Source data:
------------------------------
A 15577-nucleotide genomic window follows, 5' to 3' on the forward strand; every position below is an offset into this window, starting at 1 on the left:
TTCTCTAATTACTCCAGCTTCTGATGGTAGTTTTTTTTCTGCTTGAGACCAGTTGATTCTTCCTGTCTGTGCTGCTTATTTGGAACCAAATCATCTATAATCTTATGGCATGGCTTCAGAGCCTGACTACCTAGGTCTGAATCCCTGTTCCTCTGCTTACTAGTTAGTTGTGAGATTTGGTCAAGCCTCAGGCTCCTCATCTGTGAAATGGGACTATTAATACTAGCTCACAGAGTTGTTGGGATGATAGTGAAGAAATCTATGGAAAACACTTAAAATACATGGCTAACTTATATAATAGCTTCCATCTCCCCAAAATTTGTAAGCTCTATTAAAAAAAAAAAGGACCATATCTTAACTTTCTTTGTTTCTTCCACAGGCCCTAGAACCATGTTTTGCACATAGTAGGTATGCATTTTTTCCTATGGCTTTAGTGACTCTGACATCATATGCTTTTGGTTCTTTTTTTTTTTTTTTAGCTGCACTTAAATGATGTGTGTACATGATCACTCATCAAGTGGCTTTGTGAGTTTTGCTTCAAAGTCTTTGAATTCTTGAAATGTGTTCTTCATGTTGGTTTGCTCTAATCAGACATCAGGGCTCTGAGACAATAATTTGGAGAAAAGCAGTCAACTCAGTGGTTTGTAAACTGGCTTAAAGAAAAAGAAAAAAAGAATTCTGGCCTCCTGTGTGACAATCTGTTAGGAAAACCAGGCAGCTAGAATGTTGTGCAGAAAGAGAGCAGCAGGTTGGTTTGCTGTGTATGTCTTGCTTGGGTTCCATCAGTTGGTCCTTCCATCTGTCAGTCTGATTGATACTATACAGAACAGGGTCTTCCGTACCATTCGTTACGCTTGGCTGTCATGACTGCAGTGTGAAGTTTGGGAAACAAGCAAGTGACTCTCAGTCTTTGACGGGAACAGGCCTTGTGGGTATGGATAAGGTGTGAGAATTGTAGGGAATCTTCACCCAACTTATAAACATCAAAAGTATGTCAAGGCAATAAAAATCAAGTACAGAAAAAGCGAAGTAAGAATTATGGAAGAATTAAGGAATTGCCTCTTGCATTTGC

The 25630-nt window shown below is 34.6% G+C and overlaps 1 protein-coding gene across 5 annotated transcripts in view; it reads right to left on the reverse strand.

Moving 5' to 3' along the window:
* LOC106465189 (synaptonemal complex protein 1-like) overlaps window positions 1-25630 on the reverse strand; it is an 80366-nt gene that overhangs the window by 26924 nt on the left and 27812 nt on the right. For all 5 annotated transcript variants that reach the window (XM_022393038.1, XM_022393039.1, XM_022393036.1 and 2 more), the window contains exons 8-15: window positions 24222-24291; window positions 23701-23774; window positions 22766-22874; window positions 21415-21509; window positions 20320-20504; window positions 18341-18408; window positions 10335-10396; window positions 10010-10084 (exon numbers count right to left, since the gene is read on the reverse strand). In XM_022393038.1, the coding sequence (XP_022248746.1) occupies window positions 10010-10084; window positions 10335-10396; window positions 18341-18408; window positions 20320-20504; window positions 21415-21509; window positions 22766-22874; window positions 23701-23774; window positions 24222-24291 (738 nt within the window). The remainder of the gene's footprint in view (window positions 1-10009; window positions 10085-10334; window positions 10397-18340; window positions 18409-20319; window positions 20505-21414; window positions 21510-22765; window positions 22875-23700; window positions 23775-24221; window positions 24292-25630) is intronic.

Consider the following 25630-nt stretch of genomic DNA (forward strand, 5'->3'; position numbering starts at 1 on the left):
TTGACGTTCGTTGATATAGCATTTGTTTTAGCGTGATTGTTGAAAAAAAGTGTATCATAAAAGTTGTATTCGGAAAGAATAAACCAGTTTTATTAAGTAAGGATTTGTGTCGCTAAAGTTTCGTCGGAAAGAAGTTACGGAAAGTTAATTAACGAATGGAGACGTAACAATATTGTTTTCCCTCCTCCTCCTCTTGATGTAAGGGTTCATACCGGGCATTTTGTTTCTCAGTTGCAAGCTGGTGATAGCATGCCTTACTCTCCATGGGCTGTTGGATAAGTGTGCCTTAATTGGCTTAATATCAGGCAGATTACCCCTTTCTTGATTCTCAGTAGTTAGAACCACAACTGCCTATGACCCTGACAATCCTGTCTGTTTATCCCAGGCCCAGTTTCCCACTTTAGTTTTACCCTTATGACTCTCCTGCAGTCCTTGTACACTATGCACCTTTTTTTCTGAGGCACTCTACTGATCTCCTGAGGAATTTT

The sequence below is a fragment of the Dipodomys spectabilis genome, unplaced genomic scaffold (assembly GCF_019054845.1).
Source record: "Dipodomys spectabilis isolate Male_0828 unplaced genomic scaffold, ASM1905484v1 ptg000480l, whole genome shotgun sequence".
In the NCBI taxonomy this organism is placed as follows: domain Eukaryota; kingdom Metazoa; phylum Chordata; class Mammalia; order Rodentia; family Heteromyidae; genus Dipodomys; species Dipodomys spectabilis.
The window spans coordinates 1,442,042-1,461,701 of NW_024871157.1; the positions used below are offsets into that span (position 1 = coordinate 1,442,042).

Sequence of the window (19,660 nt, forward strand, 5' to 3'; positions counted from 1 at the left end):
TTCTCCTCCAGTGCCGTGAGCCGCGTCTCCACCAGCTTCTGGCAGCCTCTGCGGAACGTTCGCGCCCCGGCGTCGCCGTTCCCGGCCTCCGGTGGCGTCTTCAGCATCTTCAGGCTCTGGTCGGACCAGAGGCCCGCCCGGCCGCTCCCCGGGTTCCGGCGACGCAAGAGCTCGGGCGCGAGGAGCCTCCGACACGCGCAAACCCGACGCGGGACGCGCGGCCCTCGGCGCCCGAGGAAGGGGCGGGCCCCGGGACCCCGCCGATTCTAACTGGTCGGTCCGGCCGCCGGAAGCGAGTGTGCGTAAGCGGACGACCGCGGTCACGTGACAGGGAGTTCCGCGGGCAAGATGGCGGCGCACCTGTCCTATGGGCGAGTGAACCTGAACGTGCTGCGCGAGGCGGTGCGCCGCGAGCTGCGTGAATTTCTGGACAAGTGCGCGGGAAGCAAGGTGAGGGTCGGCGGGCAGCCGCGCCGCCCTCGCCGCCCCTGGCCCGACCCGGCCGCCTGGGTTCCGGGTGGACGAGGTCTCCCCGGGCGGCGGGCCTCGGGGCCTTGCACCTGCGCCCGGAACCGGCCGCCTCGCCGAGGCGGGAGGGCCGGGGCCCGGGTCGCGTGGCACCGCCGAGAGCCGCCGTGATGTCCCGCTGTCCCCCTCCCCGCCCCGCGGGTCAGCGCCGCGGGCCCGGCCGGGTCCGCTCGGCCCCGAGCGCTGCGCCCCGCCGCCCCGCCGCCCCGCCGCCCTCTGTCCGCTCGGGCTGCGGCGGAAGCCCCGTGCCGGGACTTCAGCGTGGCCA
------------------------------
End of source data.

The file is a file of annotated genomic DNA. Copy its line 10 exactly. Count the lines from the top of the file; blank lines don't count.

In the NCBI taxonomy this organism is placed as follows: domain Eukaryota; kingdom Metazoa; phylum Chordata; class Mammalia; order Rodentia; family Heteromyidae; genus Dipodomys; species Dipodomys spectabilis.